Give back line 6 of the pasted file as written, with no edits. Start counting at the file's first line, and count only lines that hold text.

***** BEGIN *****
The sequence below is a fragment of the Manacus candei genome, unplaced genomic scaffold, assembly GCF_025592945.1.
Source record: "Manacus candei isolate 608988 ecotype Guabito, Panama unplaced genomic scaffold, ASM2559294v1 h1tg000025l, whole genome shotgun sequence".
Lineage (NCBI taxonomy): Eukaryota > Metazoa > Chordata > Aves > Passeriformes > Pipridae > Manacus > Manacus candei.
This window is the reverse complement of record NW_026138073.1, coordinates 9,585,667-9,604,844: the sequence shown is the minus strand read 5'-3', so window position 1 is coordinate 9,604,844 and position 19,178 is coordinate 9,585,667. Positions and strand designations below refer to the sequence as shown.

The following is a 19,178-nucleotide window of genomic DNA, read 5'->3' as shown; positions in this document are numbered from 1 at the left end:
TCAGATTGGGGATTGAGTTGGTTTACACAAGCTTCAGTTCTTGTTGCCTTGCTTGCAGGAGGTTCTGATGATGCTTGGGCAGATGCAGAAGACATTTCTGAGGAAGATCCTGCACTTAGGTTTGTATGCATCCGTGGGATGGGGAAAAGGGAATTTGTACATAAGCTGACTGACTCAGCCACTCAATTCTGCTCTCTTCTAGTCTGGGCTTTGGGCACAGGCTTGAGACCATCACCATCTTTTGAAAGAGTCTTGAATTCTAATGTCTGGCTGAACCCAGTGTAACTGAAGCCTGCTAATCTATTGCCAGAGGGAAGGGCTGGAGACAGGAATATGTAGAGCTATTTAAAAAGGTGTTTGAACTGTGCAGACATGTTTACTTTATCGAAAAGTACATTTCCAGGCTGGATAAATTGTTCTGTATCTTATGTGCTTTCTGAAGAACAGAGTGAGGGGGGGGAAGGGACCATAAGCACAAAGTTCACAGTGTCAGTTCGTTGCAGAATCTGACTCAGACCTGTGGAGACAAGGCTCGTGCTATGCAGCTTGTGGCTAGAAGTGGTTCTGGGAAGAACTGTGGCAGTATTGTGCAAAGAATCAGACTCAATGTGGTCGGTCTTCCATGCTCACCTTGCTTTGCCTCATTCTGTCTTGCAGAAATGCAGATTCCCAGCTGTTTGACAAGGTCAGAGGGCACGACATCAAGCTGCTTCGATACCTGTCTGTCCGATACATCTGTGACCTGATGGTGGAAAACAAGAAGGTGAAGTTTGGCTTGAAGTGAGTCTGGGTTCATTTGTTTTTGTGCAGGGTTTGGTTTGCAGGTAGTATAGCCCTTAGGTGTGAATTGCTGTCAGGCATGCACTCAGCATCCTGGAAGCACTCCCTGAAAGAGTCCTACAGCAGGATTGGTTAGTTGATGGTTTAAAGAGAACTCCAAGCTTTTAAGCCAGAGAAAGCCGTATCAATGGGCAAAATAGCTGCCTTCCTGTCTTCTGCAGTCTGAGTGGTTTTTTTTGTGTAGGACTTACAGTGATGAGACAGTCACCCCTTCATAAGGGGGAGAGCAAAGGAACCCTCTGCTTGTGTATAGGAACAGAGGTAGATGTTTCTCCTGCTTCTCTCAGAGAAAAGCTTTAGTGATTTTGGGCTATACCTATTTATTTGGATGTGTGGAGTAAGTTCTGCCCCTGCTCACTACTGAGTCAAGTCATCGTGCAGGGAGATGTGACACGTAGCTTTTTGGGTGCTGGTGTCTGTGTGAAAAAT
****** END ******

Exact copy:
TCAGATTGGGGATTGAGTTGGTTTACACAAGCTTCAGTTCTTGTTGCCTTGCTTGCAGGAGGTTCTGATGATGCTTGGGCAGATGCAGAAGACATTTCTGAGGAAGATCCTGCACTTAGGTTTGTATGCATCCGTGGGATGGGGAAAAGGGAATTTGTACATAAGCTGACTGACTCAGCCACTCAATTCTGCTCTCTTCTAGTCTGGGCTTTGGGCACAGGCTTGAGACCATCACCATCTTTTGAAAGAGTCTTGAATTCTAATGTCTGGCTGAACCCAGTGTAACTGAAGCCTGCTAATCTATTGCCAGAGGGAAGGGCTGGAGACAGGAATATGTAGAGCTATTTAAAAAGGTGTTTGAACTGTGCAGACATGTTTACTTTATCGAAAAGTACATTTCCAGGCTGGATAAATTGTTCTGTATCTTATGTGCTTTCTGAAGAACAGAGTGAGGGGGGGGAAGGGACCATAAGCACAAAGTTCACAGTGTCAGTTCGTTGCAGAATCTGACTCAGACCTGTGGAGACAAGGCTCGTGCTATGCAGCTTGTGGCTAGAAGTGGTTCTGGGAAGAACTGTGGCAGTATTGTGCAAAGAATCAGACTCAATGTGGTCGGTCTTCCATGCTCACCTTGCTTTGCCTCATTCTGTCTTGCAGAAATGCAGATTCCCAGCTGTTTGACAAGGTCAGAGGGCACGACATCAAGCTGCTTCGATACCTGTCTGTCCGATACATCTGTGACCTGATGGTGGAAAACAAGAAGGTGAAGTTTGGCTTGAAGTGAGTCTGGGTTCATTTGTTTTTGTGCAGGGTTTGGTTTGCAGGTAGTATAGCCCTTAGGTGTGAATTGCTGTCAGGCATGCACTCAGCATCCTGGAAGCACTCCCTGAAAGAGTCCTACAGCAGGATTGGTTAGTTGATGGTTTAAAGAGAACTCCAAGCTTTTAAGCCAGAGAAAGCCGTATCAATGGGCAAAATAGCTGCCTTCCTGTCTTCTGCAGTCTGAGTGGTTTTTTTTGTGTAGGACTTACAGTGATGAGACAGTCACCCCTTCATAAGGGGGAGAGCAAAGGAACCCTCTGCTTGTGTATAGGAACAGAGGTAGATGTTTCTCCTGCTTCTCTCAGAGAAAAGCTTTAGTGATTTTGGGCTATACCTATTTATTTGGATGTGTGGAGTAAGTTCTGCCCCTGCTCACTACTGAGTCAAGTCATCGTGCAGGGAGATGTGACACGTAGCTTTTTGGGTGCTGGTGTCTGTGTGAAAAAT